You know what that means, right? Time to start thinking about the beautiful lawn you want to have this year! Here are a few tips for a yard that will have all of your neighbors jealous.
In order to have a healthy yard this Spring and Summer, you will need to start with pre-emergent herbicides, which are chemicals that prevent undesired weeds such as crabgrass, clovers, and ragweed from growing in your lawn. They do not prevent the germination of the seed but help control it so that it will not sprout. Due to the way these herbicides work, the timing of the application is the most important aspect of weed prevention. Typically it is recommended to go ahead with your pre-emergent care in a couple of months prior to spring time, i.e February, March, and April. If the weed has already sprouted and is visible, pre-emergent herbicides will not help solve the weed problem.
Continue protecting tender container plants from freezing temperatures, spring may be on the horizon, but it is still too cold for new plants to survive on their own. In addition, remember not to drive or walk on frozen grass. The grass is will break and be damaged when it warms up again.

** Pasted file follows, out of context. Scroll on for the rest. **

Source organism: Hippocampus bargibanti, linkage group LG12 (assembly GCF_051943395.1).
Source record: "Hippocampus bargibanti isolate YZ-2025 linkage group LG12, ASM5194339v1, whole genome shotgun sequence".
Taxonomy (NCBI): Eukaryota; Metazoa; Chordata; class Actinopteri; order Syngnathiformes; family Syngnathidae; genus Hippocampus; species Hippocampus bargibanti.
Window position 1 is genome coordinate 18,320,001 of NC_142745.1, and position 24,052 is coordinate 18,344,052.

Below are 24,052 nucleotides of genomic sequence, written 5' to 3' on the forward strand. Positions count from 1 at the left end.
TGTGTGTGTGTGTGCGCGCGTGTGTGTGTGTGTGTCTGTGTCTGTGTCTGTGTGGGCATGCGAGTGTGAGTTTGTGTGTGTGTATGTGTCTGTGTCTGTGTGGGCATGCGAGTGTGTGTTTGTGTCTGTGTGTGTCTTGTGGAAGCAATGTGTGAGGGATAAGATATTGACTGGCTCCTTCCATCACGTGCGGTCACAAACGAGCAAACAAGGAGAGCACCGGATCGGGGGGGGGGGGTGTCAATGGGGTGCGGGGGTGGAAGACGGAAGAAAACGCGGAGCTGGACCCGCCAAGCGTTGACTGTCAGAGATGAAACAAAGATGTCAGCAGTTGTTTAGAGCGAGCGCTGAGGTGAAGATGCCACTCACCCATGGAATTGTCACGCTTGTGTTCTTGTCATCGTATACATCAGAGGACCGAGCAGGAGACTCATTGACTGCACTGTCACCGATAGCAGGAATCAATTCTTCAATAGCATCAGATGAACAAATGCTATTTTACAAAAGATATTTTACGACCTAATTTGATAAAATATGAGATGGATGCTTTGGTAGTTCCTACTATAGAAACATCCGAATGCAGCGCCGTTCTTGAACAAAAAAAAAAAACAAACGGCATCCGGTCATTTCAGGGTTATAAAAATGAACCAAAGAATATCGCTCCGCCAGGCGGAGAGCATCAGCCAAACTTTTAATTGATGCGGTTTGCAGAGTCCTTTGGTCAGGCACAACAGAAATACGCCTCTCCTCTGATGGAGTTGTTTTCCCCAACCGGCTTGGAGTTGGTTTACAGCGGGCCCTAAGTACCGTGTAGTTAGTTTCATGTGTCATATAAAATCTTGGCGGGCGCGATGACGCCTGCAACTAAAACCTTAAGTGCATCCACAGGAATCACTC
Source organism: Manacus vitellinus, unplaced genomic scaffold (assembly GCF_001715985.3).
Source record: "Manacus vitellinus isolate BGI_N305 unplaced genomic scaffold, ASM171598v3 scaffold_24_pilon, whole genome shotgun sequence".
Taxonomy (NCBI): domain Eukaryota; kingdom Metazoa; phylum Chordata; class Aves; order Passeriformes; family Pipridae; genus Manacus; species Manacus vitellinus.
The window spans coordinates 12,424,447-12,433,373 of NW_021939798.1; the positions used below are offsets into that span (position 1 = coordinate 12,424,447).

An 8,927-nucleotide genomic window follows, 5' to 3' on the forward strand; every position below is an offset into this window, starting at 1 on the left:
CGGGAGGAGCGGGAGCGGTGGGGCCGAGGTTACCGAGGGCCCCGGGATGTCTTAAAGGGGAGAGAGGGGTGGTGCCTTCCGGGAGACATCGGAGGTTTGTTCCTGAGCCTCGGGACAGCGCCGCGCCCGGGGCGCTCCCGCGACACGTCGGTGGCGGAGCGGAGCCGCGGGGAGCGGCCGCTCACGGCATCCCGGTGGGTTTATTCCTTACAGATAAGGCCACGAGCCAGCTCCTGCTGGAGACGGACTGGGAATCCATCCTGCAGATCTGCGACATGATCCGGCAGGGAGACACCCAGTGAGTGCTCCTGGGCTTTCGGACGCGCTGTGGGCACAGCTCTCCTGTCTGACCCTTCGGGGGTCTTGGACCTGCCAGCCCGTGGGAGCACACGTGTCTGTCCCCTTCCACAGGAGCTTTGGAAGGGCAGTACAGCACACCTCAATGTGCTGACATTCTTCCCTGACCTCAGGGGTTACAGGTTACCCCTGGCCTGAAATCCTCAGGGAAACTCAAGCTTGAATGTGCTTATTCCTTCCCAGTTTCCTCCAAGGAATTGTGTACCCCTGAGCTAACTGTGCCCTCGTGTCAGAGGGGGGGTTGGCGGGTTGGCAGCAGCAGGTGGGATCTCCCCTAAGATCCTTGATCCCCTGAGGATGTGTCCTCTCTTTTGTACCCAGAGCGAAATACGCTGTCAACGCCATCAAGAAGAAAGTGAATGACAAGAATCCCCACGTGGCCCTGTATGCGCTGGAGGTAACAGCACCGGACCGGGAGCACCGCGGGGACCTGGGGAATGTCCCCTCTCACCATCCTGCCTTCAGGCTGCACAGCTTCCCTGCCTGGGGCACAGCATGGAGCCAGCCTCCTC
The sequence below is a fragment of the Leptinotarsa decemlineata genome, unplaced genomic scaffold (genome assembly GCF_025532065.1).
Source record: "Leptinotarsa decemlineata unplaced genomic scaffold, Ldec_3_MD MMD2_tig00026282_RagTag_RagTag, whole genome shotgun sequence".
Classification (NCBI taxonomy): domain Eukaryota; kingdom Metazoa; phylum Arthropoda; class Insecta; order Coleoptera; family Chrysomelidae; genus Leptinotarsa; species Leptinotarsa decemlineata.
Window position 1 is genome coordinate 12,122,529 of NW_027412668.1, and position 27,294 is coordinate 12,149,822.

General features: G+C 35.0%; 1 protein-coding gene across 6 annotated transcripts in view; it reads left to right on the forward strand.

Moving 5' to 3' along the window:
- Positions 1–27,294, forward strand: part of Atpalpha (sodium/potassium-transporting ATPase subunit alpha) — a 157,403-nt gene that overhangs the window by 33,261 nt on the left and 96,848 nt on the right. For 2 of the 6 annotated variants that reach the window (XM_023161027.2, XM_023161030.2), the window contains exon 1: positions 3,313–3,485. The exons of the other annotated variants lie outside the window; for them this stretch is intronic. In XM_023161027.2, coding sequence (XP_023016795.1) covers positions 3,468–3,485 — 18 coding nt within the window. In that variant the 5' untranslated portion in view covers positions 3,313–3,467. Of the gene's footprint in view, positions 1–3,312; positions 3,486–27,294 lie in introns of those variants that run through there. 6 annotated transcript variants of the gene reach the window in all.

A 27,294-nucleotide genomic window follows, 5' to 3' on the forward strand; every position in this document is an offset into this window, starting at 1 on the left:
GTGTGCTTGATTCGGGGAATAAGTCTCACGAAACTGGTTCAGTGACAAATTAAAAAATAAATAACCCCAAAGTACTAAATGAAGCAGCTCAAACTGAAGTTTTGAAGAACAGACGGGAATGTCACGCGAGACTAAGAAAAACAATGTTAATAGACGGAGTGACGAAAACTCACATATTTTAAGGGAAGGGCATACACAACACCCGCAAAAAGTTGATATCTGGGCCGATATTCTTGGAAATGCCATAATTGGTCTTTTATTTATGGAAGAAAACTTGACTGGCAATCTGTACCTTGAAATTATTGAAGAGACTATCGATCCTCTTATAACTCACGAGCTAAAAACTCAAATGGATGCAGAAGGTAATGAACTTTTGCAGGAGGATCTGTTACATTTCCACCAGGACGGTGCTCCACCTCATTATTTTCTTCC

Don’t forget to water your plants even during the winter. The cold air removes moisture from plants faster than they can absorb it, newly planted trees and shrubs are especially vulnerable and need extra attention and care.
Avoid using salt on frozen driveways and sidewalks this year. Salt does a serious amount of damage to your lawn. Because salt is water-soluble that means when it comes into contact with water, ice, or snow, in this case, it breaks down into its two main components, sodium and chloride. Neither are good for your lawn and often cause brown patches to occur. This is because plants need very little sodium and in this case, it becomes heavily present in the soil, essentially causing the plant to become dehydrated and die. Instead, try using sand, organic kitty litter, or sawdust. All of which are safe to use in your yard and will have a similar ice melting effect.